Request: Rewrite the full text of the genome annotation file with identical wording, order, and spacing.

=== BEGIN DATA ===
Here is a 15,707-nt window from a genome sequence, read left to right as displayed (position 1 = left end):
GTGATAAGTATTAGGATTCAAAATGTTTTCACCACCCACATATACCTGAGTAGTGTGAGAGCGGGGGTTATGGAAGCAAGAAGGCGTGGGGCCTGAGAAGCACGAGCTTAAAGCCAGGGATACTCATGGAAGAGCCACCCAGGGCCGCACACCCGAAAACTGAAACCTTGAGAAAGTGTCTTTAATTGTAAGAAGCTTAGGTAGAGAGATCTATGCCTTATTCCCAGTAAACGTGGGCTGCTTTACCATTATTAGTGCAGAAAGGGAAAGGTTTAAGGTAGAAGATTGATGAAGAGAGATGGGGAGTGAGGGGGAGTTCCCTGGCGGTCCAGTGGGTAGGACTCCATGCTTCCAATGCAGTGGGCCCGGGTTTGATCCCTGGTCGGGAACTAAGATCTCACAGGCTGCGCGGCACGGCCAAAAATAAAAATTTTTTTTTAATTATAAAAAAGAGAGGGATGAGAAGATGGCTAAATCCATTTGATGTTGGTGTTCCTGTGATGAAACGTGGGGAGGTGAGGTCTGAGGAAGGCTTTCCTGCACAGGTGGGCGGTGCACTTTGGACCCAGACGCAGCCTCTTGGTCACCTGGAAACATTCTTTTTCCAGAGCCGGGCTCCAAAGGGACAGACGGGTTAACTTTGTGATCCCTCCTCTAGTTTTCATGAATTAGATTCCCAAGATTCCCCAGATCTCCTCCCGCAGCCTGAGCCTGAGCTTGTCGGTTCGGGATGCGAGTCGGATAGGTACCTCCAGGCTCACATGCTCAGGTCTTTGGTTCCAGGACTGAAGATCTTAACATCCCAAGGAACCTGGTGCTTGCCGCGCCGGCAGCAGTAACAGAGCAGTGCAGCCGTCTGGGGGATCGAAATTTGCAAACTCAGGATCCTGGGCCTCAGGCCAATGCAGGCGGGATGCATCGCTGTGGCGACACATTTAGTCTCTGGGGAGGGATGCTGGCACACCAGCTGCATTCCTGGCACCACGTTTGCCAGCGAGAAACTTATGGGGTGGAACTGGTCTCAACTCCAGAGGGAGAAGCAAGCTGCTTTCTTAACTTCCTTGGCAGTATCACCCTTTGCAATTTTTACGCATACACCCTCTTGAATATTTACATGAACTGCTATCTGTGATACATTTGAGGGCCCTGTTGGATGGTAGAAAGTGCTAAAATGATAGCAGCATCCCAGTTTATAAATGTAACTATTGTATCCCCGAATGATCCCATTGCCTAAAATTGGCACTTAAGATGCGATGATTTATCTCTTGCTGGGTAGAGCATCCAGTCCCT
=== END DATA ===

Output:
Here is a 15,707-nt window from a genome sequence, read left to right as displayed (position 1 = left end):
GTGATAAGTATTAGGATTCAAAATGTTTTCACCACCCACATATACCTGAGTAGTGTGAGAGCGGGGGTTATGGAAGCAAGAAGGCGTGGGGCCTGAGAAGCACGAGCTTAAAGCCAGGGATACTCATGGAAGAGCCACCCAGGGCCGCACACCCGAAAACTGAAACCTTGAGAAAGTGTCTTTAATTGTAAGAAGCTTAGGTAGAGAGATCTATGCCTTATTCCCAGTAAACGTGGGCTGCTTTACCATTATTAGTGCAGAAAGGGAAAGGTTTAAGGTAGAAGATTGATGAAGAGAGATGGGGAGTGAGGGGGAGTTCCCTGGCGGTCCAGTGGGTAGGACTCCATGCTTCCAATGCAGTGGGCCCGGGTTTGATCCCTGGTCGGGAACTAAGATCTCACAGGCTGCGCGGCACGGCCAAAAATAAAAATTTTTTTTTAATTATAAAAAAGAGAGGGATGAGAAGATGGCTAAATCCATTTGATGTTGGTGTTCCTGTGATGAAACGTGGGGAGGTGAGGTCTGAGGAAGGCTTTCCTGCACAGGTGGGCGGTGCACTTTGGACCCAGACGCAGCCTCTTGGTCACCTGGAAACATTCTTTTTCCAGAGCCGGGCTCCAAAGGGACAGACGGGTTAACTTTGTGATCCCTCCTCTAGTTTTCATGAATTAGATTCCCAAGATTCCCCAGATCTCCTCCCGCAGCCTGAGCCTGAGCTTGTCGGTTCGGGATGCGAGTCGGATAGGTACCTCCAGGCTCACATGCTCAGGTCTTTGGTTCCAGGACTGAAGATCTTAACATCCCAAGGAACCTGGTGCTTGCCGCGCCGGCAGCAGTAACAGAGCAGTGCAGCCGTCTGGGGGATCGAAATTTGCAAACTCAGGATCCTGGGCCTCAGGCCAATGCAGGCGGGATGCATCGCTGTGGCGACACATTTAGTCTCTGGGGAGGGATGCTGGCACACCAGCTGCATTCCTGGCACCACGTTTGCCAGCGAGAAACTTATGGGGTGGAACTGGTCTCAACTCCAGAGGGAGAAGCAAGCTGCTTTCTTAACTTCCTTGGCAGTATCACCCTTTGCAATTTTTACGCATACACCCTCTTGAATATTTACATGAACTGCTATCTGTGATACATTTGAGGGCCCTGTTGGATGGTAGAAAGTGCTAAAATGATAGCAGCATCCCAGTTTATAAATGTAACTATTGTATCCCCGAATGATCCCATTGCCTAAAATTGGCACTTAAGATGCGATGATTTATCTCTTGCTGGGTAGAGCATCCAGTCCCT